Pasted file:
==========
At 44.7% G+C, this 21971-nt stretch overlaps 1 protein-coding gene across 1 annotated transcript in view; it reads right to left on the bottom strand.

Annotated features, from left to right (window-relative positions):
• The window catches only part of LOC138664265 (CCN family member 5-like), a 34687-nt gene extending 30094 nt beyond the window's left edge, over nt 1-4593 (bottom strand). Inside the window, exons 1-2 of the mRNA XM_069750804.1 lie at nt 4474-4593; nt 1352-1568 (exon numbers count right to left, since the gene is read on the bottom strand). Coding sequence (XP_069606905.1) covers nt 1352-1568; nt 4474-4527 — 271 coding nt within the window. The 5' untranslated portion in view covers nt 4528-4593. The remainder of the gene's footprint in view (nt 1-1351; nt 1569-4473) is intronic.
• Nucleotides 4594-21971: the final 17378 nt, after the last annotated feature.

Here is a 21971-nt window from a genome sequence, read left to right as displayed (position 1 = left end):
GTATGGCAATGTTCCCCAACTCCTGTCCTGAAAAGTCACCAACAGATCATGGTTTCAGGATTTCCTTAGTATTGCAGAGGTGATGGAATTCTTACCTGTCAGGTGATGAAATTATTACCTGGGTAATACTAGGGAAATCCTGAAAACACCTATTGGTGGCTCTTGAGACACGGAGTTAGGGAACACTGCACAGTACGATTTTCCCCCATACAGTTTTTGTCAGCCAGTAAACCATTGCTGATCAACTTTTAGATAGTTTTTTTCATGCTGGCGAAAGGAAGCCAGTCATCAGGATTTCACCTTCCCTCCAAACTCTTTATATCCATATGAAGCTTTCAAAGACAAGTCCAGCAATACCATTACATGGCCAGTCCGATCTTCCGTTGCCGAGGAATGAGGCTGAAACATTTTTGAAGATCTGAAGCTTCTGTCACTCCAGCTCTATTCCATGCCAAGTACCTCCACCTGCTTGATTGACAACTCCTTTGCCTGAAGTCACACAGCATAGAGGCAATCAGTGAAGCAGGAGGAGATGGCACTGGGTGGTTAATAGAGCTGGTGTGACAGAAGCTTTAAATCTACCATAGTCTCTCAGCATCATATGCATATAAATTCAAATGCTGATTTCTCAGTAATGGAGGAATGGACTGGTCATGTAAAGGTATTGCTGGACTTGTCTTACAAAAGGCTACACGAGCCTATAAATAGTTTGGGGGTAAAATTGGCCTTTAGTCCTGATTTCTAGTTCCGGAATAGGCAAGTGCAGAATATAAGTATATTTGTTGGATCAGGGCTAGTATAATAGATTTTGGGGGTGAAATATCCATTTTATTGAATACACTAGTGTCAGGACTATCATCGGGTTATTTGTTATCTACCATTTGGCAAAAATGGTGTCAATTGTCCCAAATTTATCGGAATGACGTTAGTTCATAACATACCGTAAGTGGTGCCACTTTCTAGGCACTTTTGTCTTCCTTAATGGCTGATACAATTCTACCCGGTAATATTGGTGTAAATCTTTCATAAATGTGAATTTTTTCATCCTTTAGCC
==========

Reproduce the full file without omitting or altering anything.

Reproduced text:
At 44.7% G+C, this 21971-nt stretch overlaps 1 protein-coding gene across 1 annotated transcript in view; it reads right to left on the bottom strand.

Annotated features, from left to right (window-relative positions):
• The window catches only part of LOC138664265 (CCN family member 5-like), a 34687-nt gene extending 30094 nt beyond the window's left edge, over nt 1-4593 (bottom strand). Inside the window, exons 1-2 of the mRNA XM_069750804.1 lie at nt 4474-4593; nt 1352-1568 (exon numbers count right to left, since the gene is read on the bottom strand). Coding sequence (XP_069606905.1) covers nt 1352-1568; nt 4474-4527 — 271 coding nt within the window. The 5' untranslated portion in view covers nt 4528-4593. The remainder of the gene's footprint in view (nt 1-1351; nt 1569-4473) is intronic.
• Nucleotides 4594-21971: the final 17378 nt, after the last annotated feature.

Here is a 21971-nt window from a genome sequence, read left to right as displayed (position 1 = left end):
GTATGGCAATGTTCCCCAACTCCTGTCCTGAAAAGTCACCAACAGATCATGGTTTCAGGATTTCCTTAGTATTGCAGAGGTGATGGAATTCTTACCTGTCAGGTGATGAAATTATTACCTGGGTAATACTAGGGAAATCCTGAAAACACCTATTGGTGGCTCTTGAGACACGGAGTTAGGGAACACTGCACAGTACGATTTTCCCCCATACAGTTTTTGTCAGCCAGTAAACCATTGCTGATCAACTTTTAGATAGTTTTTTTCATGCTGGCGAAAGGAAGCCAGTCATCAGGATTTCACCTTCCCTCCAAACTCTTTATATCCATATGAAGCTTTCAAAGACAAGTCCAGCAATACCATTACATGGCCAGTCCGATCTTCCGTTGCCGAGGAATGAGGCTGAAACATTTTTGAAGATCTGAAGCTTCTGTCACTCCAGCTCTATTCCATGCCAAGTACCTCCACCTGCTTGATTGACAACTCCTTTGCCTGAAGTCACACAGCATAGAGGCAATCAGTGAAGCAGGAGGAGATGGCACTGGGTGGTTAATAGAGCTGGTGTGACAGAAGCTTTAAATCTACCATAGTCTCTCAGCATCATATGCATATAAATTCAAATGCTGATTTCTCAGTAATGGAGGAATGGACTGGTCATGTAAAGGTATTGCTGGACTTGTCTTACAAAAGGCTACACGAGCCTATAAATAGTTTGGGGGTAAAATTGGCCTTTAGTCCTGATTTCTAGTTCCGGAATAGGCAAGTGCAGAATATAAGTATATTTGTTGGATCAGGGCTAGTATAATAGATTTTGGGGGTGAAATATCCATTTTATTGAATACACTAGTGTCAGGACTATCATCGGGTTATTTGTTATCTACCATTTGGCAAAAATGGTGTCAATTGTCCCAAATTTATCGGAATGACGTTAGTTCATAACATACCGTAAGTGGTGCCACTTTCTAGGCACTTTTGTCTTCCTTAATGGCTGATACAATTCTACCCGGTAATATTGGTGTAAATCTTTCATAAATGTGAATTTTTTCATCCTTTAGCC